How to Negotiate a Good Value Purchase From a Supplier
Negotiating with suppliers is tricky, you need what they're offering but you also want value. Read our guide and ensure a good deal
The process of purchasing from a supplier can be a complex one. Especially if you are dealing with a supplier for the first time, it can be difficult to know what a good deal looks like, putting you at a disadvantage in negotiations.
This article will help you with the all-important process of negotiating with a supplier. We cover how to work out your respective bargaining positions, then move on to how you can put together a clear strategy for getting the best deal.
Finally, you will learn how to ensure the resulting contract reflects what you agreed, and how to build relationships with suppliers going forward.
How do I work out what I want from the deal?
If you are very clear on your objectives, you will be in a much stronger position during the negotiating process. To set your objectives, ask yourself:
What do I want from the deal?
Set specific objectives on factors including the price, length and time.
From the offset, work out your bottom-line, ideal and unacceptable prices. Establish how long you wish the contract to last, and anticipate how long the supplier will want it to last. Finally, work out how long you are prepared to spend negotiating.
How much do I want it?
Work out how vital this deal is to your business interests. How much do you stand to gain from the supply deal? How much money do you expect to make or save in the long-term? Are there other suppliers that can offer the same product or service?
Where am I prepared to give ground?
Work out which areas of the deal are non-negotiable and which you are prepared to give ground on.
What can I offer besides money?
Think about whether you could offer a trade or some sort of service to the supplier in lieu of cash.
How can I understand the seller?
Equally crucial to a successful negotiating process is a clear understanding of the seller – by understanding their own motivations, you can use them to get the best deal for yourself.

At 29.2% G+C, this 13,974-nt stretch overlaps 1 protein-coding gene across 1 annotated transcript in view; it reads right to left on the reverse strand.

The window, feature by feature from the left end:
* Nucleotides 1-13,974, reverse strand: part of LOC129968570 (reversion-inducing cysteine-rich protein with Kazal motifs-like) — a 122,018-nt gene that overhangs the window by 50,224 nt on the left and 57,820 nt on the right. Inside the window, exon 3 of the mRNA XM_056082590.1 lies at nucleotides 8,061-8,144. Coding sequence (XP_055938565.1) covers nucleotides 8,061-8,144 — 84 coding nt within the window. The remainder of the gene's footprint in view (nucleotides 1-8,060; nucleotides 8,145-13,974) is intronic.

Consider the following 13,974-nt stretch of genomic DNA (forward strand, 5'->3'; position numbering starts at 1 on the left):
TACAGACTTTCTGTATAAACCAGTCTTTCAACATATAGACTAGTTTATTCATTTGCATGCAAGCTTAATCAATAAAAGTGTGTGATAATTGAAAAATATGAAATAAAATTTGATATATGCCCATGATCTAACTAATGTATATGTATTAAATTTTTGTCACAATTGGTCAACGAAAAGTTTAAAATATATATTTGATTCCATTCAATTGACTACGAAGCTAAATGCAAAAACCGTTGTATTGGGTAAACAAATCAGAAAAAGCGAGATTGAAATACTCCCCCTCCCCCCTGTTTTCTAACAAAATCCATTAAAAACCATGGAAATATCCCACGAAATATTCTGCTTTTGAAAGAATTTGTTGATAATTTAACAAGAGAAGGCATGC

You need to work out how much the supplier actually needs your business. If you are placing a huge order with a relatively small supplier, you will obviously have more bargaining power. You’ll also then need to consider if the supplier has spare capacity or unused product they need to offload. Are they trying to enter a new sector of the market by building relationships with new clients? If this is the case, you will often be able to negotiate them further down on price.
Ask yourself, what kind of deal will the supplier value? Will they be more interested in repeat business, or a lucrative one-off deal? Could payment upfront be used as a particular incentive?
Where does the supplier have particular bargaining power? Work out what this particular supplier can offer you that others can’t. Do they sell a product with a recognised brand name unavailable elsewhere? Do they offer particularly attractive financial terms? Can they fulfil orders particularly quickly?
Where will the supplier be prepared to give ground? Research the supplier thoroughly to give yourself an idea of which areas they will be prepared to concede ground on, and which are non-negotiable.
Finally, think about how the supplier will approach the negotiation. Will they be aware of any weaknesses in your own bargaining position? What general approach are they likely to take?
How do I develop my negotiating strategy?
Follow the steps below to give yourself the best chance of a good deal on the day:
Write down a negotiation strategy. This should cover:
- The type of deal you want – best-case, average and worst-case scenarios
- Your general approach to the negotiation – will you take more of a competitive or softer, collaborative approach
- Your strengths going into the deal and how you will use them
- Your areas of weakness and how you will deal with them
- The areas you are prepared to negotiate on and by how much
Assemble a negotiating team. Your negotiating team should be as senior as possible, and the people in it should collectively have expertise in all areas of business the deal will cover. If you have no in-house expertise on a particular subject (such as imports or IT), consider getting in an expert or agent to deal with that part of the process.
Create a win-win situation with your proposed deals. Remember that negotiating is a two-way process, and you are much more likely to conclude a good deal if you continually push the benefits to the other side.
Work out the best time to start negotiations. Timing is often crucial – try and start negotiations at a time when the supplier will need your business most, and you are not in a position where you are desperate for a deal.
How can I control the negotiation?
If you come into negotiations unprepared, there is a danger the other side will set the agenda and your carefully-planned negotiating strategy will become worthless.